Terence Blanchard is a jazz trumpeter, bandleader, composer and arranger. Since he emerged on the scene in 1980 with the Lionel Hampton Orchestra and then shortly thereafter with Art Blakey and the Jazz Messengers, Blanchard has been a leading artist in jazz. In the 90s, Blanchard became a leader in his own right, recording for the Columbia label, performing on the soundtracks to Spike Lee's Do the Right Thing and Mo' Better Blues, and composing the music for Lee's film Jungle Fever. Blanchard has written the score for every Spike Lee film since 1991, including Malcolm X, Clockers, Summer of Sam, 25th Hour, Inside Man, and the Hurricane Katrina documentary When the Levees Broke for HBO. With over 40 scores to his credit, Blanchard is one of the most sought-after jazz musicians to ever compose for film.
Florence Beatrice Price
Florence Beatrice Price was an award-winning pianist and composer who became the first African-American woman to have her work performed by a major symphony. She went on to attend the New England Conservatory of Music and would eventually settle in Chicago. There,her award-winning "Symphony in E Minor" was performed by the Chicago Symphony Orchestra, paving the way for more of her work to be commissioned by orchestras both domestically and abroad. Over the years, luminaries like Marian Anderson and Leontyne Price sang her compositions as well. Marian Anderson sang Price's arrangement of the spiritual "My Soul's Been Anchored in de Lord" during the famous Easter Sunday recital at the Lincoln Memorial in 1939. Price also set Langston Hughes's poem, "Song to the Dark Virgin," to music, which was performed by Anderson to great acclaim.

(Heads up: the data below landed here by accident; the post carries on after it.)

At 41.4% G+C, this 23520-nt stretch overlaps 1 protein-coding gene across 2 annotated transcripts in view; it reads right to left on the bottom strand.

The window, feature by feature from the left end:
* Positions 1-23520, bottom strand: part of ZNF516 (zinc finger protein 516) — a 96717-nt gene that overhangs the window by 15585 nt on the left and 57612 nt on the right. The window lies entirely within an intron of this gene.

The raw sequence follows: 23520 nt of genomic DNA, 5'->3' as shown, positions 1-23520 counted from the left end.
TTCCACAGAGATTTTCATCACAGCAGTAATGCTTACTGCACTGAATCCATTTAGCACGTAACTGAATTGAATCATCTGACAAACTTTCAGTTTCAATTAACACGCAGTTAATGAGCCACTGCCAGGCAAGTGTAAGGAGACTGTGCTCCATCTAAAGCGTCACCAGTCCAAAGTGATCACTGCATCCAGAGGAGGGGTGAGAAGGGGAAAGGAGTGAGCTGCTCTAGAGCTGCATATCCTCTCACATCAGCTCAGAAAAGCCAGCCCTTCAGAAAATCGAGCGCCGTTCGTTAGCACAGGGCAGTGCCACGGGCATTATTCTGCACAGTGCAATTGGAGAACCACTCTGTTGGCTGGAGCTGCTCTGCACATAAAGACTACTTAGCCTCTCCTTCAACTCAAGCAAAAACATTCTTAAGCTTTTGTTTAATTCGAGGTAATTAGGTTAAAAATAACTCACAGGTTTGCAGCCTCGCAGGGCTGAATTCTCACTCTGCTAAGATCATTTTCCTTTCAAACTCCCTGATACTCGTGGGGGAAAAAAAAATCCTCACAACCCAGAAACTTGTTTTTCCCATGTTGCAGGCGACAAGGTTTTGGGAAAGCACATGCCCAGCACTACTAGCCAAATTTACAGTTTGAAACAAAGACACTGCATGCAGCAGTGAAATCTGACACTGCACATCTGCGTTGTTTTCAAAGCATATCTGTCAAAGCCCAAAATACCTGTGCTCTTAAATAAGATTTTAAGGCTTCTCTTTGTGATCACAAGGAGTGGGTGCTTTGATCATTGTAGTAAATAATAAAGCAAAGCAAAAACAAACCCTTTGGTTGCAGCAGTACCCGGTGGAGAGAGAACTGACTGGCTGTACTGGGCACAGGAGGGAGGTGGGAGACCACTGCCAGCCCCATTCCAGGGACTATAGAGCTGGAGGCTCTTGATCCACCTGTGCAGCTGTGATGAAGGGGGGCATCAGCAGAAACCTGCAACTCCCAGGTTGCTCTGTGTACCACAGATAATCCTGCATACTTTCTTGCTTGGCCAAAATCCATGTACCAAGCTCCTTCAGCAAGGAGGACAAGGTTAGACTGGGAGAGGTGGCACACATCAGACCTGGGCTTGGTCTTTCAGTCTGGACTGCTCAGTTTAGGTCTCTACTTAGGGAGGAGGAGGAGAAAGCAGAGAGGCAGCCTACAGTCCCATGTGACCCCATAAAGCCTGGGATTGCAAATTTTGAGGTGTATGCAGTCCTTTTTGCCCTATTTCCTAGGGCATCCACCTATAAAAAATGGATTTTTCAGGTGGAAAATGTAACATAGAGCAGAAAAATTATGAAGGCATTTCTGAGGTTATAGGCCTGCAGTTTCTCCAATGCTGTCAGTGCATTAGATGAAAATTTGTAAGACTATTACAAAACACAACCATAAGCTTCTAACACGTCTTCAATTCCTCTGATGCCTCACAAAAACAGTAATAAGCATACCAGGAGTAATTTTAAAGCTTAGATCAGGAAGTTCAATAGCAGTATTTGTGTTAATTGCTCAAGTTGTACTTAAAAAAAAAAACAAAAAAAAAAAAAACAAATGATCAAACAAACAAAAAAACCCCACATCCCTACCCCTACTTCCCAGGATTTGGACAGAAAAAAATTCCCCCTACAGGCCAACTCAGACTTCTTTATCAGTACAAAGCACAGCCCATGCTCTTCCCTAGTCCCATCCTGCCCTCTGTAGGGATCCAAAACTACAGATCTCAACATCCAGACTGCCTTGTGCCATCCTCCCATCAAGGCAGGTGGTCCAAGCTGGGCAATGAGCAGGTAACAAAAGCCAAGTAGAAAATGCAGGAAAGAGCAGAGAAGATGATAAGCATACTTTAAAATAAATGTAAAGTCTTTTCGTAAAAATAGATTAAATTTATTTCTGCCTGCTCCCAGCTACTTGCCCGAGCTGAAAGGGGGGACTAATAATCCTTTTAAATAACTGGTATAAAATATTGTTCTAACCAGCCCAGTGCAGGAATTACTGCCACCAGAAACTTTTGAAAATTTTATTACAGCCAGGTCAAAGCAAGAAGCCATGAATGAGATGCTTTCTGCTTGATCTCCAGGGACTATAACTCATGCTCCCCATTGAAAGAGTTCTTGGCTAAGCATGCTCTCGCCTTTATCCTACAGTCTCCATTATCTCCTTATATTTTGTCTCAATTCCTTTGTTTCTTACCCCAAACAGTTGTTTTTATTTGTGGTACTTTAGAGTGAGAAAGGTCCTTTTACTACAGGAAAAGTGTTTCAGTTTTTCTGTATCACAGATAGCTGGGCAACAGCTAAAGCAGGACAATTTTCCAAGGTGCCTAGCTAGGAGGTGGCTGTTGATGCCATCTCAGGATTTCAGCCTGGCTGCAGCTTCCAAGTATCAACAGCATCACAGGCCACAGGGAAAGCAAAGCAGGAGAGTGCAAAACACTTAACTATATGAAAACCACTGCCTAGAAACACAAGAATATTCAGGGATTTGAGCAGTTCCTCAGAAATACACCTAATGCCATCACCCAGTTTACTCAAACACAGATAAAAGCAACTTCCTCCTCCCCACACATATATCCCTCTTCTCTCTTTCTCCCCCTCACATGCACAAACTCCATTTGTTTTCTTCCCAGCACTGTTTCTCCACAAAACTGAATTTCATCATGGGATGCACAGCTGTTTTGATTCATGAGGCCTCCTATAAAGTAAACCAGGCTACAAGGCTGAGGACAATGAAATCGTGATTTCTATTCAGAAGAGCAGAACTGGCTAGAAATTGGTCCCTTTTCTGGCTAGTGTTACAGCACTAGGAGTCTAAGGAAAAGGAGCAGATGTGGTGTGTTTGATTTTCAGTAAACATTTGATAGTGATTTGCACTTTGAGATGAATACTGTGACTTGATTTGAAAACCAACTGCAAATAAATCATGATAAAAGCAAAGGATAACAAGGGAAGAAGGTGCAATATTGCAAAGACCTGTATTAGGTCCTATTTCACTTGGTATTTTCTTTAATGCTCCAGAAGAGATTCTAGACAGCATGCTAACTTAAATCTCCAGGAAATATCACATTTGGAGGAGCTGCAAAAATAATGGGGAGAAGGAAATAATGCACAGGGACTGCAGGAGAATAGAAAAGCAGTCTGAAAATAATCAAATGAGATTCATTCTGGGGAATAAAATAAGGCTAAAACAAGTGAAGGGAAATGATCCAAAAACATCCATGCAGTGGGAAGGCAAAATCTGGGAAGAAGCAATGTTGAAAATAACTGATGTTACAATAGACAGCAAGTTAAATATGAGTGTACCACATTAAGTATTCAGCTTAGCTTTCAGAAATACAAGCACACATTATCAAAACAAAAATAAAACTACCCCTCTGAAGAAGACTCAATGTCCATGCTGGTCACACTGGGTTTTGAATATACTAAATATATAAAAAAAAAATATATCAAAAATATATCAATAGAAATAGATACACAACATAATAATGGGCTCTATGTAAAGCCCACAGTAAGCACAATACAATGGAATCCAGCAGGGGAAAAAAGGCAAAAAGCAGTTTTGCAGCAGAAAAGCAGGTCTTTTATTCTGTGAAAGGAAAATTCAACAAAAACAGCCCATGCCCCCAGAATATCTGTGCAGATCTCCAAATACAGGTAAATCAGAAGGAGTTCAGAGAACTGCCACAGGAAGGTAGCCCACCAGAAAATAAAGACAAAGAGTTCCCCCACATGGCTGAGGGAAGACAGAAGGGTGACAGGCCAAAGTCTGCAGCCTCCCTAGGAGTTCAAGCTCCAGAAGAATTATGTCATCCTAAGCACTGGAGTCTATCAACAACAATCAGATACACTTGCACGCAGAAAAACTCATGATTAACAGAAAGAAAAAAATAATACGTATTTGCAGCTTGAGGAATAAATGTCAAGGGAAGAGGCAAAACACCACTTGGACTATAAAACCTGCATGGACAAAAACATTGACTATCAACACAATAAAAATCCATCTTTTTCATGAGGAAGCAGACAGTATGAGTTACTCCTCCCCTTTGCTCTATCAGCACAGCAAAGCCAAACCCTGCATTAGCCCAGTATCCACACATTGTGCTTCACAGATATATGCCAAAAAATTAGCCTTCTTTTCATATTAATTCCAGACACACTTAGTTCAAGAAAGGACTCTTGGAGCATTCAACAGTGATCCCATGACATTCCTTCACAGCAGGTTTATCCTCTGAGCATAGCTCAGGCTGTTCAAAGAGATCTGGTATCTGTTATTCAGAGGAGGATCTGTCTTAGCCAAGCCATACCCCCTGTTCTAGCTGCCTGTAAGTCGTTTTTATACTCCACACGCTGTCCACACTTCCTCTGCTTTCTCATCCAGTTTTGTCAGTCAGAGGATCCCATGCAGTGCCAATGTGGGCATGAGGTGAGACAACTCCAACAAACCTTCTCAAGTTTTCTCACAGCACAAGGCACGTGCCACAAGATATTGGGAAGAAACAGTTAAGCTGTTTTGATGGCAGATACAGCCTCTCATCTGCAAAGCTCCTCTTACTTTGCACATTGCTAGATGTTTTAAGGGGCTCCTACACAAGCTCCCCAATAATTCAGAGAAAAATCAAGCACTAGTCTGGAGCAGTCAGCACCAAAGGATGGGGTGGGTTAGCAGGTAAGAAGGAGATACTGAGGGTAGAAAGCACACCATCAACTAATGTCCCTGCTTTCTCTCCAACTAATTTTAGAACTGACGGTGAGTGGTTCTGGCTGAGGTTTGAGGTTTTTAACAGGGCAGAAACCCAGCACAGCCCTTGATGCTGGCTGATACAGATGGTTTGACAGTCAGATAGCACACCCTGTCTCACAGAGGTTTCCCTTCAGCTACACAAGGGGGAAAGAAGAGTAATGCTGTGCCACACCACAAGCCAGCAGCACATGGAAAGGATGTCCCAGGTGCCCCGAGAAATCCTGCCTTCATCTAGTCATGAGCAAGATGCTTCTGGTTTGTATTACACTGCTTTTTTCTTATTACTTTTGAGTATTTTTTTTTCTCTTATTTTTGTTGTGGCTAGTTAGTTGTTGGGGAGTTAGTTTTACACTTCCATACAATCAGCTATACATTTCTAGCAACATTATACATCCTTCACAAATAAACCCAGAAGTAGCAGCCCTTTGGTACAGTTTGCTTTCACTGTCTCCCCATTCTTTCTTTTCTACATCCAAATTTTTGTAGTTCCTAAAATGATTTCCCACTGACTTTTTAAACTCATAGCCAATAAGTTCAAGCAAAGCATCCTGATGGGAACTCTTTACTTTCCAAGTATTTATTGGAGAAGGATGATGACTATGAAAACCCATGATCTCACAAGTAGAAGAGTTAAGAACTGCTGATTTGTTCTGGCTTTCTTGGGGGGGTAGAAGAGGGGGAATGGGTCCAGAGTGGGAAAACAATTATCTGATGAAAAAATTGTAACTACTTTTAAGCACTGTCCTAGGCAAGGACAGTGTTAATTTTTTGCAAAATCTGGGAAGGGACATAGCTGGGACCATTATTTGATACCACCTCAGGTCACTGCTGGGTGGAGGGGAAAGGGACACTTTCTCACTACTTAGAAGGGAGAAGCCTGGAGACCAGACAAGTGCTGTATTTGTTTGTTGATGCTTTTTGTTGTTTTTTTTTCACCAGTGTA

Julia Amanda Perry was an African American composer in Neo-classical style who was born in Lexington, Kentucky in 1924. She wrote in all the forms: symphonies, operas, concertos, band works, chamber ensembles, piano pieces, and songs. Her best-known compositions were Stabat Mater (1951) for contralto and string orchestra; Homunculus C. F. (1960) for piano, harp, and percussion; Homage to Vivaldi for symphony orchestra; and the opera The Cask of Amontillado, which was first staged at Columbia University in 1954.
Thomas A. Dorsey, often called the Father of Gospel Music, migrated from Atlanta to Chicago where he attended Chicago School of Composition and Arranging. Dorsey soon began composing sacred songs and took a job as director of music at New Hope Baptist Church on Chicago's South Side. In 1931, Dorsey experienced great personal tragedy twice: the death in childbirth of both his wife and newborn son devastated him. Out of that tragedy he wrote the song for which he is best known, "Precious Lord," which has been translated into 50 languages and recorded with success by gospel and secular music.